Peoples widely respected

Former Blair County President Judge Thomas G. Peoples’ legacy likely will be a force for many generations as a result of the respect from his judicial colleagues and lawyers.

U.S. 3rd Circuit Judge D. Brooks Smith called Peoples a mentor and a friend and said he was extremely dedicated and committed to his public role.

He was a judge who well into his career would address senior lawyers as “mister” in a show of respect and who was in his own right “unfailingly polite,” said Smith.

Peoples was serious about his job and the trust placed in him by virtue of his position.

Blair County Judges Timothy M. Sullivan and Elizabeth Doyle said they think daily of Peoples in that sense.

“He taught us this position is a position of trust and public service. I try to remind myself of that every day,” Sullivan said.

President Judge Jolene G. Kopriva who served with Peoples for years and who succeeded him as head of the Blair County Court said, “He was a man of deep and devoted faith.”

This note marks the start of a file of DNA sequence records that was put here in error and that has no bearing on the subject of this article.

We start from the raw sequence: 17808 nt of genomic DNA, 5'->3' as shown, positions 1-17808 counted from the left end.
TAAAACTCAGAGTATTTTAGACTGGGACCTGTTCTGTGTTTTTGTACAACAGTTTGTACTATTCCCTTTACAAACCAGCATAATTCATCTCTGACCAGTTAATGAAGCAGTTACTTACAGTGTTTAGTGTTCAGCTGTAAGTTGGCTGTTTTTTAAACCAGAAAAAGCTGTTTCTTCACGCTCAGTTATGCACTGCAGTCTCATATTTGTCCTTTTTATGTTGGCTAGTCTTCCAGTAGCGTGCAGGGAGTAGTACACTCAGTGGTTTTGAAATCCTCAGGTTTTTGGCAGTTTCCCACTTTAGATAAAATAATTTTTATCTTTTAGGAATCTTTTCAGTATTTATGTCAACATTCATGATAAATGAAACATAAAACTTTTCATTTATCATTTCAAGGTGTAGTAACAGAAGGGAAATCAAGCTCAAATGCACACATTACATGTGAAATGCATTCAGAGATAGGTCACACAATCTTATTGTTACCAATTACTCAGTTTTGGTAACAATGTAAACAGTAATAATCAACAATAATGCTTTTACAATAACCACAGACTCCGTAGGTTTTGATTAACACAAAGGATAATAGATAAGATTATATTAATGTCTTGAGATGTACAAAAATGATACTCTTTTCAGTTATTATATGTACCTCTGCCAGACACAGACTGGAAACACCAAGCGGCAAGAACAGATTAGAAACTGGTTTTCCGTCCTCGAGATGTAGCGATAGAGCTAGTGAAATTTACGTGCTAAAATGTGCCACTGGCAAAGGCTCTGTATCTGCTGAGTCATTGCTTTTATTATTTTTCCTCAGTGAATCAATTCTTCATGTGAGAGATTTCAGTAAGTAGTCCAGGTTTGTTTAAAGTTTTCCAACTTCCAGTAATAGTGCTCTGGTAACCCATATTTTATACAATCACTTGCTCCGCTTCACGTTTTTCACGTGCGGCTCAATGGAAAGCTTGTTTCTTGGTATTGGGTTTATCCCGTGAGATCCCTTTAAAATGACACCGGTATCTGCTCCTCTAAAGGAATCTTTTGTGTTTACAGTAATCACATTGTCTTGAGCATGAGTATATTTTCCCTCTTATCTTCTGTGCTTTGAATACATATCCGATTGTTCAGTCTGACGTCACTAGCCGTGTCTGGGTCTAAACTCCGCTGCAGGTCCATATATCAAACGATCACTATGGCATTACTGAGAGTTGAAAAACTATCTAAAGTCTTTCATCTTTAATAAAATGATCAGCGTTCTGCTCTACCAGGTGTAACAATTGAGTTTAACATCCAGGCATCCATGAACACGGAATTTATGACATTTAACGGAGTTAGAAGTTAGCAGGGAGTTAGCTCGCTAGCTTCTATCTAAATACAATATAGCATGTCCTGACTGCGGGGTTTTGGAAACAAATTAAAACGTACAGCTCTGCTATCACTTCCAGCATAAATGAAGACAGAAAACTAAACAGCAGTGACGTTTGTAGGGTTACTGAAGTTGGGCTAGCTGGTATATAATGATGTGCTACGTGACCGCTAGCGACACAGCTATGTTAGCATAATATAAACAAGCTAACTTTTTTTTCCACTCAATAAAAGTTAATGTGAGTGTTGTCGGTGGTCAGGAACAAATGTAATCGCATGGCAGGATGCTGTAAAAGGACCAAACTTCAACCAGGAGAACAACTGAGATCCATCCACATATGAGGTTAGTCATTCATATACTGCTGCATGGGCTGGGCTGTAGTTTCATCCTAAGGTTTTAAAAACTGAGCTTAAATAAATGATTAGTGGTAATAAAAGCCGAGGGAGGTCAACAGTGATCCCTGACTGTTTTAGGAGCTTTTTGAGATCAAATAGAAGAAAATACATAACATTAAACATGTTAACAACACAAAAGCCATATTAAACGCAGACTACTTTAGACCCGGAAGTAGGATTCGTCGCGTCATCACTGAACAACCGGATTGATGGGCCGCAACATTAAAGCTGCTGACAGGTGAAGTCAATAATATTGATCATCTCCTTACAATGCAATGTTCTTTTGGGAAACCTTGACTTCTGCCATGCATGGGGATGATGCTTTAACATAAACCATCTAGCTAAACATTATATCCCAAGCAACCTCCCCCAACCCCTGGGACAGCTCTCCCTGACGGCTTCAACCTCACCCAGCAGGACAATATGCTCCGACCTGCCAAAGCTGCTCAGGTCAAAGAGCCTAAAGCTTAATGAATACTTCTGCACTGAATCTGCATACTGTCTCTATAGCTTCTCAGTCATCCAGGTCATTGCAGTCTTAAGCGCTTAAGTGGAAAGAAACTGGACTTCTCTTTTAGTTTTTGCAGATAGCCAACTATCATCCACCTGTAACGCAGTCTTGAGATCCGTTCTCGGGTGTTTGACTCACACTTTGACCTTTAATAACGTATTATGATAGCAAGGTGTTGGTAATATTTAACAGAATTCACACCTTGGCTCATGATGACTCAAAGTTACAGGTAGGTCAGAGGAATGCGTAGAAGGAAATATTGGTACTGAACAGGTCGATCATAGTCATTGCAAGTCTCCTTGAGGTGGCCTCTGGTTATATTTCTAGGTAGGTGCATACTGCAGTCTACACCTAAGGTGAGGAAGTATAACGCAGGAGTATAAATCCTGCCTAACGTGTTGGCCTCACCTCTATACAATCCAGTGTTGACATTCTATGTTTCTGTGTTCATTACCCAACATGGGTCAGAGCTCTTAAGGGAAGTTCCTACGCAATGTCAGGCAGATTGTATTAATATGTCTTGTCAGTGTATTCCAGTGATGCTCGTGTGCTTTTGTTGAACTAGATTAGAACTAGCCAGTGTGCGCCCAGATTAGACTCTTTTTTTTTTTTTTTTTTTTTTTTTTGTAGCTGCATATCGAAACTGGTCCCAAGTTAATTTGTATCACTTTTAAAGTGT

Then she added, “He blessed our county with a long reputation of integrity, one of the most important things we can do as a judge.”

Many years ago during the initial stages of his time on the bench, Judge Peoples decided to make a surprise visit to a Blair County juvenile treatment facility where troubled youth were sent for counseling as part of a program to prepare them for life.

When the judge entered the facility in mid-morning, a time when teenagers were supposed to be in the classroom, he found instead chaos, with the kids watching the morning soap operas and one boy sitting on a table playing a guitar. Peoples blew his top and criticized the facility and its program for not instilling discipline and purpose in the children.

He was a man who expected individual responsibility, and, as a judge, that was his message to those who would come before his bench. He was not vindictive or retaliatory in his sentences, and he didn’t sentence defendants as a way to “send a message.”

But he did not suffer those who repeatedly turned away from the law and what was right.

His way of doing things helped clear a massive backlog of cases he faced when he took office in 1980 and paved the way for changes that enabled the Blair County Court system to become one of the most progressive in Pennsylvania, with its many programs that address drug problems, child abuse, domestic relations and family issues, medical malpractice and civil affairs, and, not the least, juvenile justice.

There were many tears in the courthouse upon the announcement of Judge Peoples’ death, but Judge Kopriva summed up the feelings of the many, saying, “I think we are all grieving the loss of a very great man.”